Okay, so I know I’m the last book lover in the country to have read this book, but I finally got around to it. For a long time, I thought I would never pick it up. It just didn’t seem like my type of book–I usually stay away from psychological thrillers because they creep me out. But my roommate owns a copy, so I picked it up one day and finished it in only a couple of days.

To my surprise, I wasn’t too creeped out by the story or the characters. I found it fascinating in a train wreck sort of way. The book really shows you the extent to which two seemingly normal people can go in order to destroy each other. I wasn’t super shocked by the twist in the middle, but the story and characters were strong enough to hold my interest anyway. So if you’re avoiding Gone Girl because the twist has been spoiled for you and you don’t think the story will hold up without it, you might want to check it out anyway.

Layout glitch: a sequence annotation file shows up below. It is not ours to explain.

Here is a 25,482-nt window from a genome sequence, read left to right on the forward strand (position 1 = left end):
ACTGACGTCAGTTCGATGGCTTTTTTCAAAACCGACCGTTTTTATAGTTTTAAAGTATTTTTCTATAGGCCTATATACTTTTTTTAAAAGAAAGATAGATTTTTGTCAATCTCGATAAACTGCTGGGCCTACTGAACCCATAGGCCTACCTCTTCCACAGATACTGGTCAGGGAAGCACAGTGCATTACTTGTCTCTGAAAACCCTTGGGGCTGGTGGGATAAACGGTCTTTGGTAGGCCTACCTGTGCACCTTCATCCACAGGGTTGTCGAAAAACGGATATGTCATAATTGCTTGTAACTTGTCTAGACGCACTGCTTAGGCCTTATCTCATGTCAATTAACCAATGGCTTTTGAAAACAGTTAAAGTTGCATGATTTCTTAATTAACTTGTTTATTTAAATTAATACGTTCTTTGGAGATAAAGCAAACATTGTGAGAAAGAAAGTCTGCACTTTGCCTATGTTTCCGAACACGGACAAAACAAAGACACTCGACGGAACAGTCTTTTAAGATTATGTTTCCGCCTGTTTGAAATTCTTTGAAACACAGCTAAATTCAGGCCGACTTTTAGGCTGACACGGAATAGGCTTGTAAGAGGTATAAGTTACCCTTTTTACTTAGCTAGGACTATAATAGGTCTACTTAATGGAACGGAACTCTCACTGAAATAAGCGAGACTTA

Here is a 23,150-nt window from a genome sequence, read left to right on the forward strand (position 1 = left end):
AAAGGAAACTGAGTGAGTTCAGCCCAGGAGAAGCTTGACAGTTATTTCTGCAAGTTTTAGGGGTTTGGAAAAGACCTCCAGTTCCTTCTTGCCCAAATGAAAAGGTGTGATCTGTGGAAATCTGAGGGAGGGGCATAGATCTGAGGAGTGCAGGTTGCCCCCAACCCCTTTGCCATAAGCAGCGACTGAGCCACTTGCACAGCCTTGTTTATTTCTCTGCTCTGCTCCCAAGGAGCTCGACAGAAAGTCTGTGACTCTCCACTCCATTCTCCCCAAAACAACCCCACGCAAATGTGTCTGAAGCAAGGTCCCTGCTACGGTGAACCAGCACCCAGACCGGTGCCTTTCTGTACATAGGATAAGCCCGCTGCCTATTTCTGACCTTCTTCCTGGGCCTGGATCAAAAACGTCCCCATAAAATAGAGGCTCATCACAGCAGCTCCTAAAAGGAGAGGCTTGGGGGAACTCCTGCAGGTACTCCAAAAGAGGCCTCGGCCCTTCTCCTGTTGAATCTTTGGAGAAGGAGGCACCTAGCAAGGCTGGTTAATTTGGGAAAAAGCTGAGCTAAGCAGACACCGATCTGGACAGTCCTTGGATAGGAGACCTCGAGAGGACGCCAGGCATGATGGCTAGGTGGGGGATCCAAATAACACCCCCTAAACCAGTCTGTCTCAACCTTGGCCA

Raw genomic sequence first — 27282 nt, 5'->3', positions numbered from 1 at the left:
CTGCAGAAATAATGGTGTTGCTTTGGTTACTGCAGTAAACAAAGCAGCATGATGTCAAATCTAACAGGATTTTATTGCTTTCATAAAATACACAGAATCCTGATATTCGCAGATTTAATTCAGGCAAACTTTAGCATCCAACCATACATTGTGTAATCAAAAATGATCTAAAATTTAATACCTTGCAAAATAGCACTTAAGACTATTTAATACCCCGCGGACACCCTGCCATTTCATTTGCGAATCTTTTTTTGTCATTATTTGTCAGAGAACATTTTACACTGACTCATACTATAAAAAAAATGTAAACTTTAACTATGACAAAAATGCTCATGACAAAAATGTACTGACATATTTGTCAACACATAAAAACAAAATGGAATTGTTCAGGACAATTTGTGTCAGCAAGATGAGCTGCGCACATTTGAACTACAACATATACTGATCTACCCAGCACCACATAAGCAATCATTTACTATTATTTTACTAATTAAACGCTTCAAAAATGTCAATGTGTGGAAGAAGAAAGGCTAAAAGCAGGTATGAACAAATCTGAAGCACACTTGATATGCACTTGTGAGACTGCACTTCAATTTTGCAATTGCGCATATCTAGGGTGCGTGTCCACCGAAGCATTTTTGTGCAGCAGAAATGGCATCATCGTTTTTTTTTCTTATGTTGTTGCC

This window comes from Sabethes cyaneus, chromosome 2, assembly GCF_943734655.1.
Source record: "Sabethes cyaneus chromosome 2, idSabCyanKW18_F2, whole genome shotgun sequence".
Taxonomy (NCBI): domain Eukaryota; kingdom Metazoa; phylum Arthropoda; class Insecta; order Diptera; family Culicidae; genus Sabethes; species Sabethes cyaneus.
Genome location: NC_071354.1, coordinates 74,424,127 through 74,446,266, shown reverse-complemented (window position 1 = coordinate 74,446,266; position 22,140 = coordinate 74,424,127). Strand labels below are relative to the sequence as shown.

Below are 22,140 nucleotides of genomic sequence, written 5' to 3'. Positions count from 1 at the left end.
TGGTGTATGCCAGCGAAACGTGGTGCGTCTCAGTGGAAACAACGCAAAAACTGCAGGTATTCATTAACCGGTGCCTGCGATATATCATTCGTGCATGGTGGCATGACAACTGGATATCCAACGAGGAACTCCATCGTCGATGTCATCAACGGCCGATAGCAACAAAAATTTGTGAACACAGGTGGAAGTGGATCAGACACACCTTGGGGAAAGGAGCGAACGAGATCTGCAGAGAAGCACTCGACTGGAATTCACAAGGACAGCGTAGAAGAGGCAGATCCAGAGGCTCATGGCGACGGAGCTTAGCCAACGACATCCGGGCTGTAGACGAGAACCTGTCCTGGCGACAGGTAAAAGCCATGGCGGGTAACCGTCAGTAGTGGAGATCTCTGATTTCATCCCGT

Rating: Good but Forgettable

Saga, Vol. 1 and 2

Super big warning: These comics have a fair amount of illustrated sex scenes. You can skip over them, but please be aware!

That said, I did enjoy the first two volumes of Saga. This was another thing I picked up from a roommate’s shelf because I had heard good things about it, even though I didn’t think it would really be my cup of tea. I’ve read one volume of comics before (Neil Gaiman’s Sandman), and although I enjoyed it well enough, I don’t think I’ll put much effort into finding the next volume. I feel the same way about Saga. It’s an interesting SFF story, and I did enjoy the art, but I don’t know if I feel invested enough to seek out volume 3.

Rating: Good but Forgettable

Mini Reviews: Summer Reading